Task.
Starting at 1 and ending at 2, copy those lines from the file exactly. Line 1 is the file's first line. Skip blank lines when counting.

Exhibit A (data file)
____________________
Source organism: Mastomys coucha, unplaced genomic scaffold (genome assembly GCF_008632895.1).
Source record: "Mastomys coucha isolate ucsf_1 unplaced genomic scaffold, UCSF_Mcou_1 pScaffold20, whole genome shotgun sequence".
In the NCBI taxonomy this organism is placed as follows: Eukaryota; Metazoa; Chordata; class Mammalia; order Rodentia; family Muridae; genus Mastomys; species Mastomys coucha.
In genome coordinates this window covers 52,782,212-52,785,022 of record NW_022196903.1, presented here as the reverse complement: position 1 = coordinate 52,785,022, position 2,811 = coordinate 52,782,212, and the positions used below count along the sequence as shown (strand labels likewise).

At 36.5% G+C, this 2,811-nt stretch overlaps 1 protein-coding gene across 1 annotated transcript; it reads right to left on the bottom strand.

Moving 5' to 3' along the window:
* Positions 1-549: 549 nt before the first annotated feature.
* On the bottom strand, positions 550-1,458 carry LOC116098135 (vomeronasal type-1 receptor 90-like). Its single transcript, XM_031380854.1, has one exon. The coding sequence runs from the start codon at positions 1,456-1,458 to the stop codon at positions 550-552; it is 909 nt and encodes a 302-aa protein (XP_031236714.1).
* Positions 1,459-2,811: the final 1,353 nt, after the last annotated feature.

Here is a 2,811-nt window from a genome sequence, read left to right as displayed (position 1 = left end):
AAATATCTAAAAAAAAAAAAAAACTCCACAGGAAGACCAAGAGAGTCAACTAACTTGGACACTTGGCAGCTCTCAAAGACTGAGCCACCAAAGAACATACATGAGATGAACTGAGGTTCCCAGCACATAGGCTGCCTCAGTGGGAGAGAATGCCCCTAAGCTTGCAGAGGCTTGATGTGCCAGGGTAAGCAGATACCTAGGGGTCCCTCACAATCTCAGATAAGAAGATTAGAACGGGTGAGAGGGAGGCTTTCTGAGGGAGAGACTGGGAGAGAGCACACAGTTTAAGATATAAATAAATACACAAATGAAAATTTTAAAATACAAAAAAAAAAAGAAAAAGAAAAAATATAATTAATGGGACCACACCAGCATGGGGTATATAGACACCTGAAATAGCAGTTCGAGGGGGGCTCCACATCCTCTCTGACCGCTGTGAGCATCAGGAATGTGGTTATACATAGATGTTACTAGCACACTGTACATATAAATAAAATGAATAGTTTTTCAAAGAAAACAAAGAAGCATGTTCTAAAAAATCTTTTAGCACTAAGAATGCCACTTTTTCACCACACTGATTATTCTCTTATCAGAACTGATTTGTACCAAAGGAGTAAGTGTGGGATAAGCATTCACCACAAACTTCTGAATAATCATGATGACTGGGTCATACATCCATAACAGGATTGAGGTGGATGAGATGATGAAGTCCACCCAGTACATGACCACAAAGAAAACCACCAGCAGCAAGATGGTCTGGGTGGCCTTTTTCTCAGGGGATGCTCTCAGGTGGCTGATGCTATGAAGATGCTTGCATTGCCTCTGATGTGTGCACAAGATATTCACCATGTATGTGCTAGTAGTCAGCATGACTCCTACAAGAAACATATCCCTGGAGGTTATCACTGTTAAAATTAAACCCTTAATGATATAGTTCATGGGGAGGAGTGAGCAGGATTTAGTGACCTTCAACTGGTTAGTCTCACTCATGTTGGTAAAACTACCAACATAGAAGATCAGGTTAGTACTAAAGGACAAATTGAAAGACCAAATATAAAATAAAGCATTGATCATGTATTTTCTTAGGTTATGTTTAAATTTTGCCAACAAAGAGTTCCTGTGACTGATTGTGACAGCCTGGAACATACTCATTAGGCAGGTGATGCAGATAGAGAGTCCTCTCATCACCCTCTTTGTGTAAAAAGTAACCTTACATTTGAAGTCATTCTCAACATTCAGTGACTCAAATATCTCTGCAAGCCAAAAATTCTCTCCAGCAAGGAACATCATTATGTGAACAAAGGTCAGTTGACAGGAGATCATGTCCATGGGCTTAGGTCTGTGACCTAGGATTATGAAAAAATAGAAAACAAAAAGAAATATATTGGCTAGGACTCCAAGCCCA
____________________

Source organism: Mastomys coucha, unplaced genomic scaffold (genome assembly GCF_008632895.1).
Source record: "Mastomys coucha isolate ucsf_1 unplaced genomic scaffold, UCSF_Mcou_1 pScaffold20, whole genome shotgun sequence".